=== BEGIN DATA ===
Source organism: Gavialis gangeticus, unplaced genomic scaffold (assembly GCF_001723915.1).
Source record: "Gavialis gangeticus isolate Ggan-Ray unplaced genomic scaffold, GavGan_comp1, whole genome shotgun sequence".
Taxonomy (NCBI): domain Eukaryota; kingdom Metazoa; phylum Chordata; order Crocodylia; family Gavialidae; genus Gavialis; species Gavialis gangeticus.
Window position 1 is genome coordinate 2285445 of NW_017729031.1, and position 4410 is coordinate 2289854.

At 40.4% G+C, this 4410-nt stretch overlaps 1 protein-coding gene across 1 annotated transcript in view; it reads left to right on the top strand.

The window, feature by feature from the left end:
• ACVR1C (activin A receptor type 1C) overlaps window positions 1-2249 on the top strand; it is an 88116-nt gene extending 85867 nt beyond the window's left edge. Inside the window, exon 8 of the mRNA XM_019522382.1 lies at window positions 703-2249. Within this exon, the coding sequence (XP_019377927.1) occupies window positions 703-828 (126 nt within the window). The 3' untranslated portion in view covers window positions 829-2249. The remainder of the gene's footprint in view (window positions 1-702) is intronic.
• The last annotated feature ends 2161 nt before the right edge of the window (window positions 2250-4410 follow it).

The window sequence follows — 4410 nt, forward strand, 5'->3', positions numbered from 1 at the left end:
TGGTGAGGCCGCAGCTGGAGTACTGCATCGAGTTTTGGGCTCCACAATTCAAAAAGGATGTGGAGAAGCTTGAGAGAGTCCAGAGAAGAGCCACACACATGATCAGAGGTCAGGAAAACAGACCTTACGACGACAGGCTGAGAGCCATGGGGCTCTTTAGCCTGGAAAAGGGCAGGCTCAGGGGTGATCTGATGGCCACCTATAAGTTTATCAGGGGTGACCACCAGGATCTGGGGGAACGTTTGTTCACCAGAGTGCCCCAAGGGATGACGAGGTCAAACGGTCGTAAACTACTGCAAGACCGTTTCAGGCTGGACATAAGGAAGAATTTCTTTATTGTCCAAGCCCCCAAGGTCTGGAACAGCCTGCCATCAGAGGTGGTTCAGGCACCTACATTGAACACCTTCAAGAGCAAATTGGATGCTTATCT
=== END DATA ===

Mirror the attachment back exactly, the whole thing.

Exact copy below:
Source organism: Gavialis gangeticus, unplaced genomic scaffold (assembly GCF_001723915.1).
Source record: "Gavialis gangeticus isolate Ggan-Ray unplaced genomic scaffold, GavGan_comp1, whole genome shotgun sequence".
Taxonomy (NCBI): domain Eukaryota; kingdom Metazoa; phylum Chordata; order Crocodylia; family Gavialidae; genus Gavialis; species Gavialis gangeticus.
Window position 1 is genome coordinate 2285445 of NW_017729031.1, and position 4410 is coordinate 2289854.

At 40.4% G+C, this 4410-nt stretch overlaps 1 protein-coding gene across 1 annotated transcript in view; it reads left to right on the top strand.

The window, feature by feature from the left end:
• ACVR1C (activin A receptor type 1C) overlaps window positions 1-2249 on the top strand; it is an 88116-nt gene extending 85867 nt beyond the window's left edge. Inside the window, exon 8 of the mRNA XM_019522382.1 lies at window positions 703-2249. Within this exon, the coding sequence (XP_019377927.1) occupies window positions 703-828 (126 nt within the window). The 3' untranslated portion in view covers window positions 829-2249. The remainder of the gene's footprint in view (window positions 1-702) is intronic.
• The last annotated feature ends 2161 nt before the right edge of the window (window positions 2250-4410 follow it).

The window sequence follows — 4410 nt, forward strand, 5'->3', positions numbered from 1 at the left end:
TGGTGAGGCCGCAGCTGGAGTACTGCATCGAGTTTTGGGCTCCACAATTCAAAAAGGATGTGGAGAAGCTTGAGAGAGTCCAGAGAAGAGCCACACACATGATCAGAGGTCAGGAAAACAGACCTTACGACGACAGGCTGAGAGCCATGGGGCTCTTTAGCCTGGAAAAGGGCAGGCTCAGGGGTGATCTGATGGCCACCTATAAGTTTATCAGGGGTGACCACCAGGATCTGGGGGAACGTTTGTTCACCAGAGTGCCCCAAGGGATGACGAGGTCAAACGGTCGTAAACTACTGCAAGACCGTTTCAGGCTGGACATAAGGAAGAATTTCTTTATTGTCCAAGCCCCCAAGGTCTGGAACAGCCTGCCATCAGAGGTGGTTCAGGCACCTACATTGAACACCTTCAAGAGCAAATTGGATGCTTATCT